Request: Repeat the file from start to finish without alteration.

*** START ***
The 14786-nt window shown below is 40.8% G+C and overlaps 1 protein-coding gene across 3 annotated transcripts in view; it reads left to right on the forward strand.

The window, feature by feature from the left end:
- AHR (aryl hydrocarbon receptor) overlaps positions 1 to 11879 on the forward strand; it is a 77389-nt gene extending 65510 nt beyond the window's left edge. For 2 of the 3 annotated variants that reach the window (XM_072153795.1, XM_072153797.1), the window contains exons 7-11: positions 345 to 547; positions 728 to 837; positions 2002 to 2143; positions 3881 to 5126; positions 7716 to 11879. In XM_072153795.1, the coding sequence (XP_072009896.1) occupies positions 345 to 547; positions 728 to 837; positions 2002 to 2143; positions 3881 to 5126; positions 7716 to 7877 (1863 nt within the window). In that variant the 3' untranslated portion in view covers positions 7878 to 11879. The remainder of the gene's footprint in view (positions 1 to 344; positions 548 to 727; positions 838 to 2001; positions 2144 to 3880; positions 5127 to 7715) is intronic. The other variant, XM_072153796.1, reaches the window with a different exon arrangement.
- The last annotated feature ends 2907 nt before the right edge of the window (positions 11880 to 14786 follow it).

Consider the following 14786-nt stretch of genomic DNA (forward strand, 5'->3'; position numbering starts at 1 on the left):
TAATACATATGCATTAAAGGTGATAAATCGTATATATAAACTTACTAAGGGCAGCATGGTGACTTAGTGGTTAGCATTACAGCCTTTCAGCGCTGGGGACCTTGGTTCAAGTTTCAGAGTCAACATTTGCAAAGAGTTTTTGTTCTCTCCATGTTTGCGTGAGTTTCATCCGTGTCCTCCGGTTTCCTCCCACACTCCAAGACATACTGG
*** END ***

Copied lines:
The 14786-nt window shown below is 40.8% G+C and overlaps 1 protein-coding gene across 3 annotated transcripts in view; it reads left to right on the forward strand.

The window, feature by feature from the left end:
- AHR (aryl hydrocarbon receptor) overlaps positions 1 to 11879 on the forward strand; it is a 77389-nt gene extending 65510 nt beyond the window's left edge. For 2 of the 3 annotated variants that reach the window (XM_072153795.1, XM_072153797.1), the window contains exons 7-11: positions 345 to 547; positions 728 to 837; positions 2002 to 2143; positions 3881 to 5126; positions 7716 to 11879. In XM_072153795.1, the coding sequence (XP_072009896.1) occupies positions 345 to 547; positions 728 to 837; positions 2002 to 2143; positions 3881 to 5126; positions 7716 to 7877 (1863 nt within the window). In that variant the 3' untranslated portion in view covers positions 7878 to 11879. The remainder of the gene's footprint in view (positions 1 to 344; positions 548 to 727; positions 838 to 2001; positions 2144 to 3880; positions 5127 to 7715) is intronic. The other variant, XM_072153796.1, reaches the window with a different exon arrangement.
- The last annotated feature ends 2907 nt before the right edge of the window (positions 11880 to 14786 follow it).

Consider the following 14786-nt stretch of genomic DNA (forward strand, 5'->3'; position numbering starts at 1 on the left):
TAATACATATGCATTAAAGGTGATAAATCGTATATATAAACTTACTAAGGGCAGCATGGTGACTTAGTGGTTAGCATTACAGCCTTTCAGCGCTGGGGACCTTGGTTCAAGTTTCAGAGTCAACATTTGCAAAGAGTTTTTGTTCTCTCCATGTTTGCGTGAGTTTCATCCGTGTCCTCCGGTTTCCTCCCACACTCCAAGACATACTGG